1. How did Dirac or whoever came up with it know that the momentum operator in quantum mechanics is $-i\hbar\frac{d}{dx}$?

  2. How did he know the $\hbar$ was in there?

  3. How did all these physicists know they had to put $\hbar$?

  4. Does it go back to Planck's paper on blackbody radiation?

  5. I know it is to make the units correct but why couldn't they use another constant with the same units as $\hbar$, like a constant which was a little bigger than $\hbar$?

  6. Also I know that $\hbar = \frac{h}{2\pi}$ but basically I am asking why $h$ and not some other constant?

  • $\begingroup$ Planck fit some now-famous curve to a blackbody and required a value of $4.135\,\times10^{-15}\rm{ eV\cdot s}$ for the curve to work. $\endgroup$
    – Kyle Kanos
    Jul 25, 2015 at 18:32
  • $\begingroup$ Yes I understand that. but how did physicists know that this constant was the one they should use in their formulas. How did they know that this constant related to blackbodies would be the one to use? Does h come up in a lagrangian or hamiltonian in quantum mechanics or physics at the atomic level? $\endgroup$
    – mihirb
    Jul 25, 2015 at 18:34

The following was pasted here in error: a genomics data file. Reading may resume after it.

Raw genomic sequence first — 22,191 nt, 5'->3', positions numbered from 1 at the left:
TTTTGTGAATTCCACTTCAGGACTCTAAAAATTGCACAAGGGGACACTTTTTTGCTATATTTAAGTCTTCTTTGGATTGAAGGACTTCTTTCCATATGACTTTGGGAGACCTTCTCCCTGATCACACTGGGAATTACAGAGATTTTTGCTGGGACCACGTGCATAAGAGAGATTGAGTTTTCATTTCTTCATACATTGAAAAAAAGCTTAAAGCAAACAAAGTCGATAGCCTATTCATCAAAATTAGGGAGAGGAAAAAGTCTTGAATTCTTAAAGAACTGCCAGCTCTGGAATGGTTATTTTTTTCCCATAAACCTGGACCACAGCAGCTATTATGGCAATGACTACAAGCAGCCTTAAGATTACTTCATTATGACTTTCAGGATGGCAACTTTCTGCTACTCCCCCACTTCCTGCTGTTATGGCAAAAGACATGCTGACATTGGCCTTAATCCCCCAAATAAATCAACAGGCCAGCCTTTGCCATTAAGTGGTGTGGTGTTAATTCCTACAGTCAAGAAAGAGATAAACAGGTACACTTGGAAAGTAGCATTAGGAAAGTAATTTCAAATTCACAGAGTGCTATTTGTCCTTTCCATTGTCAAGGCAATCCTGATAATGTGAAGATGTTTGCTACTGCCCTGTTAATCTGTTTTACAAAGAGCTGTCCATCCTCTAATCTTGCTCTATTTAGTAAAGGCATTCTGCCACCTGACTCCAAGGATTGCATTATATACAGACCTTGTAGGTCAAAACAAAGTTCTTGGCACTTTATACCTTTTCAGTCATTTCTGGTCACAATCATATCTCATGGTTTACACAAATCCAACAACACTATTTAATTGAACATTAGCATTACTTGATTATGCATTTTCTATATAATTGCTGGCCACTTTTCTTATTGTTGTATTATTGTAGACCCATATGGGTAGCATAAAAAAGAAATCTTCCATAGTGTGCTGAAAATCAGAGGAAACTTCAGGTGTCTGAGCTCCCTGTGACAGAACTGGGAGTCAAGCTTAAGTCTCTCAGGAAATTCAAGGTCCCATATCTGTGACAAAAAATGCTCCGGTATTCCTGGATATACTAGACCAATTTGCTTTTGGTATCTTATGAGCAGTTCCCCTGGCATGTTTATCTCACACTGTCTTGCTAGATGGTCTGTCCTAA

• $\begingroup$ Have you opened up an introductory textbook on quantum mechanics? Because this should be Chapter 1 of any worthwhile book. $\endgroup$
    – Kyle Kanos
    Jul 25, 2015 at 18:37
  • 2
    $\begingroup$ See "Derivation of quantum mechanical momentum operator in position representation" $\endgroup$
    – Floris
    Jul 25, 2015 at 18:40
  • 1
    $\begingroup$ It's a constant "of action" because it has units of action ($\text{energy}\cdot\text{time}$). $\endgroup$
    – ACuriousMind
    Jul 25, 2015 at 18:51

1 Answer 1


Note: This is a brief summary.

Wikipedia is helpful, if you can't look anywhere else at the moment. It notes that $$\hat{p}=-i\hbar\frac{\partial}{\partial x}$$ because of the de Broglie relation, $$p=\hbar k$$ where $p$ is momentum and $k$ is the wave vector.

de Broglie's equations, in turn, relate to the de Broglie wavelength, $$\lambda = \frac{h}{p}$$ which follows from a variant of the Planck relation.

That's the very, very, very, very basic way to look at it. A proper treatment would, of course, be found in a proper textbook on the subject.


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